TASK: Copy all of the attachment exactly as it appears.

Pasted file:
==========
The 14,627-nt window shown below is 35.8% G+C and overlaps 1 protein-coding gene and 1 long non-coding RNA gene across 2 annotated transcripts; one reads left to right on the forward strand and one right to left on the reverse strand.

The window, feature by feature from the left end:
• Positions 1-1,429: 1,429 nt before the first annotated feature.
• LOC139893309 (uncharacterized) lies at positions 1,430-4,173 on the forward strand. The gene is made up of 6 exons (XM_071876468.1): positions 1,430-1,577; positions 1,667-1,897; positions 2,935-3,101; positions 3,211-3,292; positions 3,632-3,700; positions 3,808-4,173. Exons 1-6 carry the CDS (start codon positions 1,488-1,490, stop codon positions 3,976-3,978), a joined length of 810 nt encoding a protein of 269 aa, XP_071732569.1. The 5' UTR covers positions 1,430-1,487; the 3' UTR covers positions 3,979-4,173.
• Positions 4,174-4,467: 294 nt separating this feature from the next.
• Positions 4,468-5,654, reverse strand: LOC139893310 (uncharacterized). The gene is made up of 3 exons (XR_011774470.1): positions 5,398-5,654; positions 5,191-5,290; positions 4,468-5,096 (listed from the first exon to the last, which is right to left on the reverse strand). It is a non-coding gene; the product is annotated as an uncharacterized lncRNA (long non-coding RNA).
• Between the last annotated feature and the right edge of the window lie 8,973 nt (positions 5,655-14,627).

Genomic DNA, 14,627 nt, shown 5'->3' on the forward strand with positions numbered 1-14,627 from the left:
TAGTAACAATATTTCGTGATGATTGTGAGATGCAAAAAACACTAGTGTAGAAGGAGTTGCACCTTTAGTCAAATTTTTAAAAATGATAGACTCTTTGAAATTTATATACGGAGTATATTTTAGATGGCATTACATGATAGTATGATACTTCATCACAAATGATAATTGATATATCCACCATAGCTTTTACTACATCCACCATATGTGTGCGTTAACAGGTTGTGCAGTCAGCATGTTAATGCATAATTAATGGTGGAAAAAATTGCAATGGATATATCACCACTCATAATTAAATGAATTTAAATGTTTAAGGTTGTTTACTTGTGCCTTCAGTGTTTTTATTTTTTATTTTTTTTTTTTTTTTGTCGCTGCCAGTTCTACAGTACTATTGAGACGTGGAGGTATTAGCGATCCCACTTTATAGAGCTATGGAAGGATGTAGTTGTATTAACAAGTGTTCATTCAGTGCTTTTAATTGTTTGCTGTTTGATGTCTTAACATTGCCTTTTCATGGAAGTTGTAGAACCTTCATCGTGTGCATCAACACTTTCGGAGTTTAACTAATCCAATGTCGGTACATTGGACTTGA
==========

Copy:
The 14,627-nt window shown below is 35.8% G+C and overlaps 1 protein-coding gene and 1 long non-coding RNA gene across 2 annotated transcripts; one reads left to right on the forward strand and one right to left on the reverse strand.

The window, feature by feature from the left end:
• Positions 1-1,429: 1,429 nt before the first annotated feature.
• LOC139893309 (uncharacterized) lies at positions 1,430-4,173 on the forward strand. The gene is made up of 6 exons (XM_071876468.1): positions 1,430-1,577; positions 1,667-1,897; positions 2,935-3,101; positions 3,211-3,292; positions 3,632-3,700; positions 3,808-4,173. Exons 1-6 carry the CDS (start codon positions 1,488-1,490, stop codon positions 3,976-3,978), a joined length of 810 nt encoding a protein of 269 aa, XP_071732569.1. The 5' UTR covers positions 1,430-1,487; the 3' UTR covers positions 3,979-4,173.
• Positions 4,174-4,467: 294 nt separating this feature from the next.
• Positions 4,468-5,654, reverse strand: LOC139893310 (uncharacterized). The gene is made up of 3 exons (XR_011774470.1): positions 5,398-5,654; positions 5,191-5,290; positions 4,468-5,096 (listed from the first exon to the last, which is right to left on the reverse strand). It is a non-coding gene; the product is annotated as an uncharacterized lncRNA (long non-coding RNA).
• Between the last annotated feature and the right edge of the window lie 8,973 nt (positions 5,655-14,627).

Genomic DNA, 14,627 nt, shown 5'->3' on the forward strand with positions numbered 1-14,627 from the left:
TAGTAACAATATTTCGTGATGATTGTGAGATGCAAAAAACACTAGTGTAGAAGGAGTTGCACCTTTAGTCAAATTTTTAAAAATGATAGACTCTTTGAAATTTATATACGGAGTATATTTTAGATGGCATTACATGATAGTATGATACTTCATCACAAATGATAATTGATATATCCACCATAGCTTTTACTACATCCACCATATGTGTGCGTTAACAGGTTGTGCAGTCAGCATGTTAATGCATAATTAATGGTGGAAAAAATTGCAATGGATATATCACCACTCATAATTAAATGAATTTAAATGTTTAAGGTTGTTTACTTGTGCCTTCAGTGTTTTTATTTTTTATTTTTTTTTTTTTTTTGTCGCTGCCAGTTCTACAGTACTATTGAGACGTGGAGGTATTAGCGATCCCACTTTATAGAGCTATGGAAGGATGTAGTTGTATTAACAAGTGTTCATTCAGTGCTTTTAATTGTTTGCTGTTTGATGTCTTAACATTGCCTTTTCATGGAAGTTGTAGAACCTTCATCGTGTGCATCAACACTTTCGGAGTTTAACTAATCCAATGTCGGTACATTGGACTTGA